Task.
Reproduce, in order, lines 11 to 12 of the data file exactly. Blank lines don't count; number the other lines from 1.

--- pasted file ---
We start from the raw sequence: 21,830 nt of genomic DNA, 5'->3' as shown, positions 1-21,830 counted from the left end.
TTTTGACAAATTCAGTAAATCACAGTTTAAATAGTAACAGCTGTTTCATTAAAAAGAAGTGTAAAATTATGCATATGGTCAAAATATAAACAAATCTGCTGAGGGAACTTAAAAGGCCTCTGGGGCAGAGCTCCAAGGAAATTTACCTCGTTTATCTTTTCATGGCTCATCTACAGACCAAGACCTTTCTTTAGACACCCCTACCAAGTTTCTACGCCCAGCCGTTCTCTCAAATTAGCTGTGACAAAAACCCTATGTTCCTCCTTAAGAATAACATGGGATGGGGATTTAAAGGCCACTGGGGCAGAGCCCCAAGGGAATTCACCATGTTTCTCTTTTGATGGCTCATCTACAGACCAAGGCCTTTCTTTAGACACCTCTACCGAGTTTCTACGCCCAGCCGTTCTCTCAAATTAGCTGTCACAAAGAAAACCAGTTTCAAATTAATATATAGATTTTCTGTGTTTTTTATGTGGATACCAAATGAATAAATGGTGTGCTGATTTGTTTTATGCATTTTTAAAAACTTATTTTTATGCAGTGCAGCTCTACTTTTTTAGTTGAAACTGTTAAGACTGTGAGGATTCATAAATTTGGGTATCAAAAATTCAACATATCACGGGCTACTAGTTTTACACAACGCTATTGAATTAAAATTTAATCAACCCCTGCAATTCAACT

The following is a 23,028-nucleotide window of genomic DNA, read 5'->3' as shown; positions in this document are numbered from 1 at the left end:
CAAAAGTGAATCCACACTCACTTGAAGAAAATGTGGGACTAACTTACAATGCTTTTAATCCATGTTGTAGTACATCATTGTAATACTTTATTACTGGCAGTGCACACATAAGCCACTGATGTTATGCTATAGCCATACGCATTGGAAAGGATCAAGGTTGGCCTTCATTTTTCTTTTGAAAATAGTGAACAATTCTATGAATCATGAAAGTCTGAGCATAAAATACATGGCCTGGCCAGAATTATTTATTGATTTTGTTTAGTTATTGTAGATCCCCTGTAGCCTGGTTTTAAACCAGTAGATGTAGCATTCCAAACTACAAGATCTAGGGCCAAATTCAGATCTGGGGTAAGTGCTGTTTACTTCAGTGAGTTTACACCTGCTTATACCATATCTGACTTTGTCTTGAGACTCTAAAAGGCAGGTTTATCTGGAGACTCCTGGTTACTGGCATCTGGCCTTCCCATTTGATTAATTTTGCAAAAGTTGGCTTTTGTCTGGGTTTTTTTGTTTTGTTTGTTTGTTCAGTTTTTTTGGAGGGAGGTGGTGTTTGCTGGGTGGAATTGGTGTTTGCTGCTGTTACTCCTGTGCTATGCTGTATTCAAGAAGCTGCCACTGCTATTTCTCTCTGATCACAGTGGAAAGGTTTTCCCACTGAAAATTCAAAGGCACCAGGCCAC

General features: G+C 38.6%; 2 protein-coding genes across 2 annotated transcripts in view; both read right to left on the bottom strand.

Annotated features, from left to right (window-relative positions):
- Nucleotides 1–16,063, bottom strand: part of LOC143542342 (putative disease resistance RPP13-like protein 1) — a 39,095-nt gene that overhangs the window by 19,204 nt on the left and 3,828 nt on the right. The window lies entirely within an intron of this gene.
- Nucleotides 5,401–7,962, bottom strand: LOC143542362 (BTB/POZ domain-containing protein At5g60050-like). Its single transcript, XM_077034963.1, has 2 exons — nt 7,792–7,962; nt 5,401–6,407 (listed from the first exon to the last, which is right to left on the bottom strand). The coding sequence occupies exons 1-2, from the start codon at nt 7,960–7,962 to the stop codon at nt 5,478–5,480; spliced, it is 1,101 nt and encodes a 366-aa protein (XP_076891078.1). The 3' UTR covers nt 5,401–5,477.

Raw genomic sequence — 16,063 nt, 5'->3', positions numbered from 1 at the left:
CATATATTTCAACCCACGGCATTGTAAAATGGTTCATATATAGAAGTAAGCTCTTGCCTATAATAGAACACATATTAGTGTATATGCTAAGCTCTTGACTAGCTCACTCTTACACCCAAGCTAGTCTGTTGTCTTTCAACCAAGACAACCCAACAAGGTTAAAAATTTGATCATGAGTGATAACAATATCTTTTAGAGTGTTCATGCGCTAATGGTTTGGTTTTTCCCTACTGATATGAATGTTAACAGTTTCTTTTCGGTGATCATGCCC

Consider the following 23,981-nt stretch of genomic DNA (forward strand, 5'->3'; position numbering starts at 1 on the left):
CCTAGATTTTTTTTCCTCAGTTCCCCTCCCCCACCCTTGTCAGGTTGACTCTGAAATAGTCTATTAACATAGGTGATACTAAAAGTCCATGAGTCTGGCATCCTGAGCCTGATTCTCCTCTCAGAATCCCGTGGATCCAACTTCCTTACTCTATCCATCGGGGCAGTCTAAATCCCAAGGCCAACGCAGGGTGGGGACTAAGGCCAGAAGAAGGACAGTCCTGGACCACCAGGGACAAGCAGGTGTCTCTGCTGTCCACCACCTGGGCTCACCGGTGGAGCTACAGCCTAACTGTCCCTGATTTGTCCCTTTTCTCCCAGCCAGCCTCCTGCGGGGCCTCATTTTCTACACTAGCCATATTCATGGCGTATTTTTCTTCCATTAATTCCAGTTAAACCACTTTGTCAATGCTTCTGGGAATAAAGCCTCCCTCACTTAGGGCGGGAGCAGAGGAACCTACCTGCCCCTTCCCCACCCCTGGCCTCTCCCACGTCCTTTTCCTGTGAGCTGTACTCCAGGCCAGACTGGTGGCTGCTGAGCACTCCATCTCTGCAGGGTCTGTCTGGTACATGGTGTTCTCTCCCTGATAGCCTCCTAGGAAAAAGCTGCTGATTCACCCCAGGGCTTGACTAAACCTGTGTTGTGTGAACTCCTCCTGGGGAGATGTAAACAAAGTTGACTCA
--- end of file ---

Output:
Consider the following 23,981-nt stretch of genomic DNA (forward strand, 5'->3'; position numbering starts at 1 on the left):
CCTAGATTTTTTTTCCTCAGTTCCCCTCCCCCACCCTTGTCAGGTTGACTCTGAAATAGTCTATTAACATAGGTGATACTAAAAGTCCATGAGTCTGGCATCCTGAGCCTGATTCTCCTCTCAGAATCCCGTGGATCCAACTTCCTTACTCTATCCATCGGGGCAGTCTAAATCCCAAGGCCAACGCAGGGTGGGGACTAAGGCCAGAAGAAGGACAGTCCTGGACCACCAGGGACAAGCAGGTGTCTCTGCTGTCCACCACCTGGGCTCACCGGTGGAGCTACAGCCTAACTGTCCCTGATTTGTCCCTTTTCTCCCAGCCAGCCTCCTGCGGGGCCTCATTTTCTACACTAGCCATATTCATGGCGTATTTTTCTTCCATTAATTCCAGTTAAACCACTTTGTCAATGCTTCTGGGAATAAAGCCTCCCTCACTTAGGGCGGGAGCAGAGGAACCTACCTGCCCCTTCCCCACCCCTGGCCTCTCCCACGTCCTTTTCCTGTGAGCTGTACTCCAGGCCAGACTGGTGGCTGCTGAGCACTCCATCTCTGCAGGGTCTGTCTGGTACATGGTGTTCTCTCCCTGATAGCCTCCTAGGAAAAAGCTGCTGATTCACCCCAGGGCTTGACTAAACCTGTGTTGTGTGAACTCCTCCTGGGGAGATGTAAACAAAGTTGACTCA